Despite the growing concern, there is a paucity of adequate research on the prevalence and types of mental health disorders among youth in the juvenile justice system. A comprehensive review of the research literature (Otto et al., 1992) found the research to be scarce and methodologically flawed. Other reviews have reached similar conclusions (Wierson, Forehand, and Frame, 1992). Methodological problems include inconsistent definitions and measurements of mental illness; use of biased, nonrandom samples; reliance on retrospective case report data; and use of nonstandardized measurement instruments.|
Despite these problems, some general conclusions can be drawn:
Youth in the juvenile justice system experience substantially higher rates of mental health disorders than youth in the general population. This is a major conclusion drawn from a review of 34 studies (Otto et al., 1992) and is also consistent with the finding that mental illness prevalence rates in adult corrections populations are two to four times higher than the rates in the general adult population (Teplin, 1990).
There is a paucity of adequate research on mental health disorders among youth in the juvenile justice system.
A high percentage of youth in the juvenile justice system have a diagnosable mental health disorder. One difficulty in addressing mental health issues in the juvenile justice system centers around the varying uses and definitions of the terms "mental health disorder" and "mental illness." One critical distinction is between youth with a diagnosable mental health disorder and youth with a serious mental health disorder or serious emotional disturbance (SED). Youth with a diagnosable mental health disorder are those that meet the formal criteria for any of the disorders listed in the Diagnostic and Statistical Manual of Mental Disorders: Fourth Edition, DSM-IV (American Psychiatric Association, 1994) such as psychotic, learning, conduct, and substance abuse disorders. The terms "serious mental health disorder" and "SED"defined and measured in a number of different waysare used to identify youth experiencing more severe conditions that substantially interfere with their functioning. The term "serious mental health disorder" often refers to specific diagnostic categories such as schizophrenia, major depression, and bipolar disorder. "SED," a term used for youth, includes those youth with a diagnosable disorder for whom the disorder has resulted in functional impairment affecting family, school, or community activities. With regard to diagnosable mental health disorders in general, research has found that most youth in the juvenile justice system qualify for at least one diagnosis. It is not uncommon for 80 percent or more of the juvenile justice population to be diagnosed with conduct disorder (Otto et al., 1992; Wierson, Forehand, and Frame, 1992; Virginia Policy Design Team, 1994). Given the broad definitional criteria for conduct disorder, Melton and Pagliocca (1992) point out that such a finding is not surprising, although many of these youth qualify for more than one diagnosis (Virginia Policy Design Team, 1994).
It is safe to estimate that at least one out of every five youth in the juvenile justice system has serious mental health problems. Estimates of the prevalence of serious mental health disorders among these youth are particularly unreliable because of the problems with research and, as mentioned above, the varying definitions and measures of serious mental illness. If the prevalence rate of SED for youth in the general population is estimated at 9-13 percent (Friedman et al., 1996) and the prevalence rate of disorders for youth in the juvenile justice system is consistently found to be at least twice as high (Otto et al., 1992), one can reasonably expect the prevalence rate of serious mental health disorders for youth in contact with the juvenile justice system to be at least 20 percent. This estimate is consistent with the findings other researchers have reported (Schultz and Mitchell-Timmons, 1995). A more accurate estimate will require further research. It is clear, however, that while most youth in the juvenile justice system have a diagnosable mental illness and could benefit from some services, there is a sizable group of youth who critically need access to mental health services because they are experiencing serious problems that interfere with their functioning.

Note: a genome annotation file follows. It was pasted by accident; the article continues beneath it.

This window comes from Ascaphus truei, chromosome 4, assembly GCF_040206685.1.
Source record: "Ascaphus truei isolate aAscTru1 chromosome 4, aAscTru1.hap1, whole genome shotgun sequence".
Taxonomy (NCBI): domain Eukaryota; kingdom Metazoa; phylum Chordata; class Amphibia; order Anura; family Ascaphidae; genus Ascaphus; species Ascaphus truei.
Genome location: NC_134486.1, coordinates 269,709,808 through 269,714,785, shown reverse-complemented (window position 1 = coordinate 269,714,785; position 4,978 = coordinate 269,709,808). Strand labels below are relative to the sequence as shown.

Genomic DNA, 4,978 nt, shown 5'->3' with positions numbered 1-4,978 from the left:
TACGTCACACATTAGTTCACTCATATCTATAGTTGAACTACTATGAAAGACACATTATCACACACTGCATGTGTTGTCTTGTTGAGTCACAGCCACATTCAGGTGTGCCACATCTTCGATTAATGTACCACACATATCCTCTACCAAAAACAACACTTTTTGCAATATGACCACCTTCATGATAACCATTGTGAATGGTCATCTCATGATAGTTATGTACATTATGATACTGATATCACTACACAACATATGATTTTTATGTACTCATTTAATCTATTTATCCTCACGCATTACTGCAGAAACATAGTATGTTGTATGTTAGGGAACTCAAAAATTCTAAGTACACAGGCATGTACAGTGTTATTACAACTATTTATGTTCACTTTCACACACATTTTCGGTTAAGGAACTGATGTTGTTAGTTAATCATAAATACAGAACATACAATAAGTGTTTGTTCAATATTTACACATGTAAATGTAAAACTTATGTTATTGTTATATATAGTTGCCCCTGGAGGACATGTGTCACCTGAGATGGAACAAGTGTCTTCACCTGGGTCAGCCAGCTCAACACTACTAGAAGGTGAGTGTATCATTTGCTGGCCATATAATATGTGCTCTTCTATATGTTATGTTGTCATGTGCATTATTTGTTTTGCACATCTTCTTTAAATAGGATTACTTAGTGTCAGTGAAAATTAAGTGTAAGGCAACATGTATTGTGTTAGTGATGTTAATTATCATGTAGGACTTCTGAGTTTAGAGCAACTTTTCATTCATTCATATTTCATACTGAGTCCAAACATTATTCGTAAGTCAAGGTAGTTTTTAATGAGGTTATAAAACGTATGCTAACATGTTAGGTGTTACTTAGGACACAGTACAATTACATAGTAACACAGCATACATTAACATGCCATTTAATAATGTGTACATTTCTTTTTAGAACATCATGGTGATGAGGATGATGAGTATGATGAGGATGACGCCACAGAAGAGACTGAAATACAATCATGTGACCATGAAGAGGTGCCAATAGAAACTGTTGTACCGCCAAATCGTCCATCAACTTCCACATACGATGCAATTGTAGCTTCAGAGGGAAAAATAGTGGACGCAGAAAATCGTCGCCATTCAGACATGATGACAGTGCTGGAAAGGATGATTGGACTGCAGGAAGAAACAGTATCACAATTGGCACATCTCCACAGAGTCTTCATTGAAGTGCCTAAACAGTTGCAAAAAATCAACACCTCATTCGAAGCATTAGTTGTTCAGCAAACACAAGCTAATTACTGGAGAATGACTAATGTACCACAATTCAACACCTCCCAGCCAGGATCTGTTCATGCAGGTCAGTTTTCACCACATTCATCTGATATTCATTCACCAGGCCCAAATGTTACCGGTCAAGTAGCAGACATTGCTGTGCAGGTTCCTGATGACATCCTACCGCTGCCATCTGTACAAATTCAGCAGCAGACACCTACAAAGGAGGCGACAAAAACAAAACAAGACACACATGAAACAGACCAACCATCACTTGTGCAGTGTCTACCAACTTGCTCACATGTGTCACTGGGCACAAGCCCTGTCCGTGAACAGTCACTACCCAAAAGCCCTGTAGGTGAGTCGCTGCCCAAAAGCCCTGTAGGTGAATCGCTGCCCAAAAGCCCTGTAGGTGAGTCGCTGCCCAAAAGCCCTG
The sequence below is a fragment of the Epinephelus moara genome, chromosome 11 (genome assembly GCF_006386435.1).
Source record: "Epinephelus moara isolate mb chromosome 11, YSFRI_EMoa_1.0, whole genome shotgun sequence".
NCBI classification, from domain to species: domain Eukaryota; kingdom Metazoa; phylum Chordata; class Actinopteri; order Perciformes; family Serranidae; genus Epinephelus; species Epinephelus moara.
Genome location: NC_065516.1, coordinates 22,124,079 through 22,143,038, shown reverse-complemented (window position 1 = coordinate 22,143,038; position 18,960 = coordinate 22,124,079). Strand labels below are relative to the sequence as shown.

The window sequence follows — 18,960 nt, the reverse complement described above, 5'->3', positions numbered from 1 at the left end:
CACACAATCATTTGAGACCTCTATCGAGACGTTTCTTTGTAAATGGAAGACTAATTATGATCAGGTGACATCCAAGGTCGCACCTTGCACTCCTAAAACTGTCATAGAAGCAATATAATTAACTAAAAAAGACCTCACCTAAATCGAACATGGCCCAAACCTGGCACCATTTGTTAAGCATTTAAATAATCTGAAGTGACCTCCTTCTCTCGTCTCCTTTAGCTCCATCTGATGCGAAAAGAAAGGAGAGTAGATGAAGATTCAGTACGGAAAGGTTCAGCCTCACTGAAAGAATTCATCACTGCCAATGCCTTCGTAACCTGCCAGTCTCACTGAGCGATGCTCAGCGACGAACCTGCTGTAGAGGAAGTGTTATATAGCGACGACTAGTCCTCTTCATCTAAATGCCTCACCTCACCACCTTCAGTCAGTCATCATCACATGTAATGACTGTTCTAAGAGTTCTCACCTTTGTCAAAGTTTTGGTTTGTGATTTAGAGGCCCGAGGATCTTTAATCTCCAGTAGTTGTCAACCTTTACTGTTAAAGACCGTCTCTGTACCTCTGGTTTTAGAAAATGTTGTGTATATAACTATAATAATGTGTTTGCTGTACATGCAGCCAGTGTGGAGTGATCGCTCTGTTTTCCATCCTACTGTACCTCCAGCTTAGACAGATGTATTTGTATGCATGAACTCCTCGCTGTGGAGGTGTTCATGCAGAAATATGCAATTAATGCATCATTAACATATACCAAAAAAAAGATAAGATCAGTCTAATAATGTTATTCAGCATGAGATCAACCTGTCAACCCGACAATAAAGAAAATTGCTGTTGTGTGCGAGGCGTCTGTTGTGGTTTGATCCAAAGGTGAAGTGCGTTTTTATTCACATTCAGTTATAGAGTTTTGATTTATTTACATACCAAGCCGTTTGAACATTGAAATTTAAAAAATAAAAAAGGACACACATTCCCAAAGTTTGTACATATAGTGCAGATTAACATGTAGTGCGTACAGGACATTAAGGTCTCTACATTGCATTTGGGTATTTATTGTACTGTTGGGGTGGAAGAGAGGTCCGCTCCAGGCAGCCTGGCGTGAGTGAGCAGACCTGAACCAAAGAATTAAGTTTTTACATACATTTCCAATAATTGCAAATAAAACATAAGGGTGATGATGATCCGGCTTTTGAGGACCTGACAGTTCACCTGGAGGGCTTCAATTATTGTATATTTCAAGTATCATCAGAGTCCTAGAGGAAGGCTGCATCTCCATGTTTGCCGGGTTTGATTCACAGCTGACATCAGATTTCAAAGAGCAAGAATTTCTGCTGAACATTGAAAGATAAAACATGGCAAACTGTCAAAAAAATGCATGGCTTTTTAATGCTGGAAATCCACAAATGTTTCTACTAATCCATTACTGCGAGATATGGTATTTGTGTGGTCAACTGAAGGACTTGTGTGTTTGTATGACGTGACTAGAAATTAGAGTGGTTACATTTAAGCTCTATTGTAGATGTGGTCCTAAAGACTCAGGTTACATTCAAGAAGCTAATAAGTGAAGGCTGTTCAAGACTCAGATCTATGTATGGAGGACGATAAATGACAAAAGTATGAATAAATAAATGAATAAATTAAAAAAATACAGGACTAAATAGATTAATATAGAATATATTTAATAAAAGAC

Many of the youth in the juvenile justice system with mental illness also have a co-occurring substance abuse disorder. Over the past several years, there has been greater recognition and documentation of the high level of co-occurring substance abuse disorders among individuals with mental health disorders. Kessler et al. (1996) found that 50.9 percent of the general adult population with serious mental health disorders have a co-occurring substance abuse disorder, while Teplin, Abram, and McClelland (1991) found that 73 percent of adult jail detainees with serious mental health disorders had a co-occurring substance abuse disorder. Although research has just begun to focus on youth, Greenbaum, Foster-Johnson, and Petrila (1996:58) found that "approximately half of all adolescents receiving mental health services" in the general population are reported as having a dual diagnosis. Among the juvenile justice system population, the rates may be even higher (Otto et al., 1992; Milin et al., 1991).